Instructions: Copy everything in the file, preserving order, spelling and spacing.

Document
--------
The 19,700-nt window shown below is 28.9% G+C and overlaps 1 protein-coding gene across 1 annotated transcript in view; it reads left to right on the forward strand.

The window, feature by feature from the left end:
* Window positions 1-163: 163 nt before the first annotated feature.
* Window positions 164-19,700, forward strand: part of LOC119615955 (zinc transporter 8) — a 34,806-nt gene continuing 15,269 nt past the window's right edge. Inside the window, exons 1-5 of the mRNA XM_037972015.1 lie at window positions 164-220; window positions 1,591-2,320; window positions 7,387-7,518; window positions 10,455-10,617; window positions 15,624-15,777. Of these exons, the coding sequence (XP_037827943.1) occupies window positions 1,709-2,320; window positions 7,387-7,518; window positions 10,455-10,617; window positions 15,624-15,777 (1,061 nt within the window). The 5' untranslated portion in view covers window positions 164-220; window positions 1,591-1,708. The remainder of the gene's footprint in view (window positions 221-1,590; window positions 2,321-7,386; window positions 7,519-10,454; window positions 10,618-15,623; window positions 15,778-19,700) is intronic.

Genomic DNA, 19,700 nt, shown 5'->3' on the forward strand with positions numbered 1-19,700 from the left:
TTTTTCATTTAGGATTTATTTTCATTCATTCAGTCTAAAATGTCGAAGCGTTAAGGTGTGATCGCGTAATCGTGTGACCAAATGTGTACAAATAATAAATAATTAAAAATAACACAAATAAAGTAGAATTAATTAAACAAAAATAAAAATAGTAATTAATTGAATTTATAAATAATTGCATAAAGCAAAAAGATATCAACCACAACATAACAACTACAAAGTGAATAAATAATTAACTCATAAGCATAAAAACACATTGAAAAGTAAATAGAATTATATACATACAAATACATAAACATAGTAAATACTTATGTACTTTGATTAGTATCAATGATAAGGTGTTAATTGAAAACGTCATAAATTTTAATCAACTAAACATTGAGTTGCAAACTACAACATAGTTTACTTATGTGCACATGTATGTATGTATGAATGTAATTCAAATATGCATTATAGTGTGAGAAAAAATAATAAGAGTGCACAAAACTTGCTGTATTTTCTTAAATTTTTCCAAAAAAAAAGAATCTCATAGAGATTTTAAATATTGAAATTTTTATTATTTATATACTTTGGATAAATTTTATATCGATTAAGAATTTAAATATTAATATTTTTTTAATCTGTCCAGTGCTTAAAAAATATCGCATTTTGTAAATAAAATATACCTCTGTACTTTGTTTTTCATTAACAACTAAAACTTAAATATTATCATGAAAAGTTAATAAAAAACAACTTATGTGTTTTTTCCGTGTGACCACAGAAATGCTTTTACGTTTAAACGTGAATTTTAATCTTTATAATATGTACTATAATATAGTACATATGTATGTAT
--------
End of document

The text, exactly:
The 19,700-nt window shown below is 28.9% G+C and overlaps 1 protein-coding gene across 1 annotated transcript in view; it reads left to right on the forward strand.

The window, feature by feature from the left end:
* Window positions 1-163: 163 nt before the first annotated feature.
* Window positions 164-19,700, forward strand: part of LOC119615955 (zinc transporter 8) — a 34,806-nt gene continuing 15,269 nt past the window's right edge. Inside the window, exons 1-5 of the mRNA XM_037972015.1 lie at window positions 164-220; window positions 1,591-2,320; window positions 7,387-7,518; window positions 10,455-10,617; window positions 15,624-15,777. Of these exons, the coding sequence (XP_037827943.1) occupies window positions 1,709-2,320; window positions 7,387-7,518; window positions 10,455-10,617; window positions 15,624-15,777 (1,061 nt within the window). The 5' untranslated portion in view covers window positions 164-220; window positions 1,591-1,708. The remainder of the gene's footprint in view (window positions 221-1,590; window positions 2,321-7,386; window positions 7,519-10,454; window positions 10,618-15,623; window positions 15,778-19,700) is intronic.

Genomic DNA, 19,700 nt, shown 5'->3' on the forward strand with positions numbered 1-19,700 from the left:
TTTTTCATTTAGGATTTATTTTCATTCATTCAGTCTAAAATGTCGAAGCGTTAAGGTGTGATCGCGTAATCGTGTGACCAAATGTGTACAAATAATAAATAATTAAAAATAACACAAATAAAGTAGAATTAATTAAACAAAAATAAAAATAGTAATTAATTGAATTTATAAATAATTGCATAAAGCAAAAAGATATCAACCACAACATAACAACTACAAAGTGAATAAATAATTAACTCATAAGCATAAAAACACATTGAAAAGTAAATAGAATTATATACATACAAATACATAAACATAGTAAATACTTATGTACTTTGATTAGTATCAATGATAAGGTGTTAATTGAAAACGTCATAAATTTTAATCAACTAAACATTGAGTTGCAAACTACAACATAGTTTACTTATGTGCACATGTATGTATGTATGAATGTAATTCAAATATGCATTATAGTGTGAGAAAAAATAATAAGAGTGCACAAAACTTGCTGTATTTTCTTAAATTTTTCCAAAAAAAAAGAATCTCATAGAGATTTTAAATATTGAAATTTTTATTATTTATATACTTTGGATAAATTTTATATCGATTAAGAATTTAAATATTAATATTTTTTTAATCTGTCCAGTGCTTAAAAAATATCGCATTTTGTAAATAAAATATACCTCTGTACTTTGTTTTTCATTAACAACTAAAACTTAAATATTATCATGAAAAGTTAATAAAAAACAACTTATGTGTTTTTTCCGTGTGACCACAGAAATGCTTTTACGTTTAAACGTGAATTTTAATCTTTATAATATGTACTATAATATAGTACATATGTATGTAT